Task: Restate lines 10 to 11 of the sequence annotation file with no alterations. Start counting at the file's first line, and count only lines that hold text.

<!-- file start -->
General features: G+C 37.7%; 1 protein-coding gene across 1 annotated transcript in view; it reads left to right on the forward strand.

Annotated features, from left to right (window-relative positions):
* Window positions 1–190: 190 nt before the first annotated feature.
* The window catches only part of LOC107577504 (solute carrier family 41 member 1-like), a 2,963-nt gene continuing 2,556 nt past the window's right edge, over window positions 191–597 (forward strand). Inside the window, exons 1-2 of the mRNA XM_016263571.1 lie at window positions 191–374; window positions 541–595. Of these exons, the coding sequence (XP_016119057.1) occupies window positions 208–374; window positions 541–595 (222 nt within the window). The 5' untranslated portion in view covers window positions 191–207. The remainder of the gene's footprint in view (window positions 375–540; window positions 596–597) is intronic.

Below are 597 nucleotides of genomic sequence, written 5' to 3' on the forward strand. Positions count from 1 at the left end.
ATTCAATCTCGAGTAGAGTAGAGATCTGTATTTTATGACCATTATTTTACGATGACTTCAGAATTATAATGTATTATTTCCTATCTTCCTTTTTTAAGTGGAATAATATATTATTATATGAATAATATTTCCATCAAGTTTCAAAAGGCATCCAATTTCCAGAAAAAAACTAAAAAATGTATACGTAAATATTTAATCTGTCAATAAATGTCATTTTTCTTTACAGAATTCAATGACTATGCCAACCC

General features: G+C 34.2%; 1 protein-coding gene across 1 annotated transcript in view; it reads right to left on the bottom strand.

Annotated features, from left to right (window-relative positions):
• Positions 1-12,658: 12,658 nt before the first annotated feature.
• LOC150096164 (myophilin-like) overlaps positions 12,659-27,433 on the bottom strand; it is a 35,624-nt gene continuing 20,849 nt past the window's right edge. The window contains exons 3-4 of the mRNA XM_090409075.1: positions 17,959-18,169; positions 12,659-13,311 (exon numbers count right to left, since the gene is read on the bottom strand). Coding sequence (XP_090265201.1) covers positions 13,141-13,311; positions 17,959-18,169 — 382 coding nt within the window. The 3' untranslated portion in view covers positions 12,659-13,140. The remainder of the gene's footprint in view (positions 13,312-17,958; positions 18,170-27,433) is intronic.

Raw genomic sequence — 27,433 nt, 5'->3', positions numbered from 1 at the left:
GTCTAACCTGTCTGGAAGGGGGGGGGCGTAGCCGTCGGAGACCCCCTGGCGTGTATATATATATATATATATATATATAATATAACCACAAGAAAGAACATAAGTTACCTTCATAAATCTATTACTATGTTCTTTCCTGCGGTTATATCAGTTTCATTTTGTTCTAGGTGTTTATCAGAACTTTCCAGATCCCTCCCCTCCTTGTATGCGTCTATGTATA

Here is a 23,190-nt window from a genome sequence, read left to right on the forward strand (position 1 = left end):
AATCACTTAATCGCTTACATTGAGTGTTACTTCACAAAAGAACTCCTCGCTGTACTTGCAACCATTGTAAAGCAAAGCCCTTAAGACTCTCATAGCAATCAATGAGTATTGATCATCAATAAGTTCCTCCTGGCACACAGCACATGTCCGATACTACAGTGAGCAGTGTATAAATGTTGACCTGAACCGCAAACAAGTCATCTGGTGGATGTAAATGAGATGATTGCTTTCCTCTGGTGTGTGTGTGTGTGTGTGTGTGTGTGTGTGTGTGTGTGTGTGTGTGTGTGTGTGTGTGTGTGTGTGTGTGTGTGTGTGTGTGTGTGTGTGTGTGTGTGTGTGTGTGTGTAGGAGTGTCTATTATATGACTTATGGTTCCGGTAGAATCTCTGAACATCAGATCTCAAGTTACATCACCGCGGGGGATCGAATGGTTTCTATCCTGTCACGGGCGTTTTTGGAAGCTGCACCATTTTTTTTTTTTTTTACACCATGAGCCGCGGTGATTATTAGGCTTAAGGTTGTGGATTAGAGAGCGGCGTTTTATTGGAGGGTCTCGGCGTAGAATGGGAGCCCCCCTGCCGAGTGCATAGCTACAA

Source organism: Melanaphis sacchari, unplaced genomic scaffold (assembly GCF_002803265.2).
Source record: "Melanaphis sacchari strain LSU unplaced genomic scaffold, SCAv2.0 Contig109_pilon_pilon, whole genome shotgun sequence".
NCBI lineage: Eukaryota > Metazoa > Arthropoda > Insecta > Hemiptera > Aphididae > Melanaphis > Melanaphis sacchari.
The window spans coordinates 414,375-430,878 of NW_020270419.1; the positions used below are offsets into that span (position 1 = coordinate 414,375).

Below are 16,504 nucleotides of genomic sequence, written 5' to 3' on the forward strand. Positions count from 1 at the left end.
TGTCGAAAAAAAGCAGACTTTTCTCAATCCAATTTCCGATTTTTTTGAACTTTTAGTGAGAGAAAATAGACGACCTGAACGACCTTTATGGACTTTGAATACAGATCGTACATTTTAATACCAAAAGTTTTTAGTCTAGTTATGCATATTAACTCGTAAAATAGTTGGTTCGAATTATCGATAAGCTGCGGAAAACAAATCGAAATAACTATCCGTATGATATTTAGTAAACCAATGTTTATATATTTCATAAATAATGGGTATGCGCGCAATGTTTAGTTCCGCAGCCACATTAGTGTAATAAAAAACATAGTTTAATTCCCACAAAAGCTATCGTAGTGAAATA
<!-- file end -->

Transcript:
• LOC150096164 (myophilin-like) overlaps positions 12,659-27,433 on the bottom strand; it is a 35,624-nt gene continuing 20,849 nt past the window's right edge. The window contains exons 3-4 of the mRNA XM_090409075.1: positions 17,959-18,169; positions 12,659-13,311 (exon numbers count right to left, since the gene is read on the bottom strand). Coding sequence (XP_090265201.1) covers positions 13,141-13,311; positions 17,959-18,169 — 382 coding nt within the window. The 3' untranslated portion in view covers positions 12,659-13,140. The remainder of the gene's footprint in view (positions 13,312-17,958; positions 18,170-27,433) is intronic.

Raw genomic sequence — 27,433 nt, 5'->3', positions numbered from 1 at the left: